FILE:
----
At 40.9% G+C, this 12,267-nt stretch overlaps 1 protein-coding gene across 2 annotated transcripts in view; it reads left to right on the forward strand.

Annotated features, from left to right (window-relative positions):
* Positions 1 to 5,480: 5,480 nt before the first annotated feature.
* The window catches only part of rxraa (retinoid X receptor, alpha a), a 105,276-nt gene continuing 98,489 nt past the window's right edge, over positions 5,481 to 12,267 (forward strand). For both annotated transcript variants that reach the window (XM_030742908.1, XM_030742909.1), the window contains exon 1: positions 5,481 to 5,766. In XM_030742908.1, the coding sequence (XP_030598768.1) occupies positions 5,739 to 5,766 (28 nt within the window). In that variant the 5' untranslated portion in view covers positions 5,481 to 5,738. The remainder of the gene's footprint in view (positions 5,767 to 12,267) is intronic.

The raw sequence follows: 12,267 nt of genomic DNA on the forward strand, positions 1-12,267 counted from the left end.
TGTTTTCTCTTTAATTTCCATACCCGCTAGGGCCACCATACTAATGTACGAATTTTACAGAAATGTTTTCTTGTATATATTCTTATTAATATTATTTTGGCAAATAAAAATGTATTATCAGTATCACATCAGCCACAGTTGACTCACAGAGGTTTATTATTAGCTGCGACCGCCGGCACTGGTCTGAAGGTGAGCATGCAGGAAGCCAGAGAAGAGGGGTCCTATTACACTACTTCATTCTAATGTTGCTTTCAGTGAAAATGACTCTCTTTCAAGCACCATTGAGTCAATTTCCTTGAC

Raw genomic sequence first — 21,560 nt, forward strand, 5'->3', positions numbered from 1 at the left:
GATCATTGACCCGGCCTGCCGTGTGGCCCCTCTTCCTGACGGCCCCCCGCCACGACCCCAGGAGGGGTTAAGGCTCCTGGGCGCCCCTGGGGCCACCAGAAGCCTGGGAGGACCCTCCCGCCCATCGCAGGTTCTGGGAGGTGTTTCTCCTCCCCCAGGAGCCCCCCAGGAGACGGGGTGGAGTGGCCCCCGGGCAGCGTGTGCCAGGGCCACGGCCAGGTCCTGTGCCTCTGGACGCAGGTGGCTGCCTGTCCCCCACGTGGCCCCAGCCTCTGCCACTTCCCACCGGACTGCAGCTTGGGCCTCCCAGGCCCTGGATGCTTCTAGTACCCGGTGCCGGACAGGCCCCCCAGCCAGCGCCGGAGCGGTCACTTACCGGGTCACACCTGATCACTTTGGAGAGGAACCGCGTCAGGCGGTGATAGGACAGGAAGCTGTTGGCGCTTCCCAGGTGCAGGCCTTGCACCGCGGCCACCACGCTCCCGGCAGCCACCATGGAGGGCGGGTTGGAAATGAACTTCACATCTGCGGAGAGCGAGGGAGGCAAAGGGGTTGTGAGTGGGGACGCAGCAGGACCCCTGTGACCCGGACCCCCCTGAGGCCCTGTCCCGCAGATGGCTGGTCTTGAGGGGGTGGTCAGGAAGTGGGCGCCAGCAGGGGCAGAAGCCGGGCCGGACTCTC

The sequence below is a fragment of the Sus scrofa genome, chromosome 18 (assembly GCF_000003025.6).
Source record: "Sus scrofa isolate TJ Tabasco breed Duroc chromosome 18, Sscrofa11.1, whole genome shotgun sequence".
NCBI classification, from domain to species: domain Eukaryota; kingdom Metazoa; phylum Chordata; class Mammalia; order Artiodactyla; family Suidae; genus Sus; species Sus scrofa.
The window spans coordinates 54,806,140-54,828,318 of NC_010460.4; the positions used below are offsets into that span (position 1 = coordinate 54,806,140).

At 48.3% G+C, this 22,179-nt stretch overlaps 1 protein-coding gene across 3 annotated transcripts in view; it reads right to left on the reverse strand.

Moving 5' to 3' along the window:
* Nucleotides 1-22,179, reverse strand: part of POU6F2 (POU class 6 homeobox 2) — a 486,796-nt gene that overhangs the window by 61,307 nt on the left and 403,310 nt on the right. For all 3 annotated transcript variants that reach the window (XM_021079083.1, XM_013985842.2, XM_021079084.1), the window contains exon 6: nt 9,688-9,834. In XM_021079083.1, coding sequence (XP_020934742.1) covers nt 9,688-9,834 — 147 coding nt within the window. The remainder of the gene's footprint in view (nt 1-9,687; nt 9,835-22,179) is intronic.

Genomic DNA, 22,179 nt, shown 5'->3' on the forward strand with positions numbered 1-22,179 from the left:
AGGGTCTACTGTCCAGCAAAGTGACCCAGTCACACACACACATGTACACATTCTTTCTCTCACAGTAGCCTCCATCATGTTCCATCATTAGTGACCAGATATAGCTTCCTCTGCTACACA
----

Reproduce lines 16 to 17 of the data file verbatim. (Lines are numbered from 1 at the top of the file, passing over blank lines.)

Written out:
Genomic DNA, 22,179 nt, shown 5'->3' on the forward strand with positions numbered 1-22,179 from the left:
AGGGTCTACTGTCCAGCAAAGTGACCCAGTCACACACACACATGTACACATTCTTTCTCTCACAGTAGCCTCCATCATGTTCCATCATTAGTGACCAGATATAGCTTCCTCTGCTACACA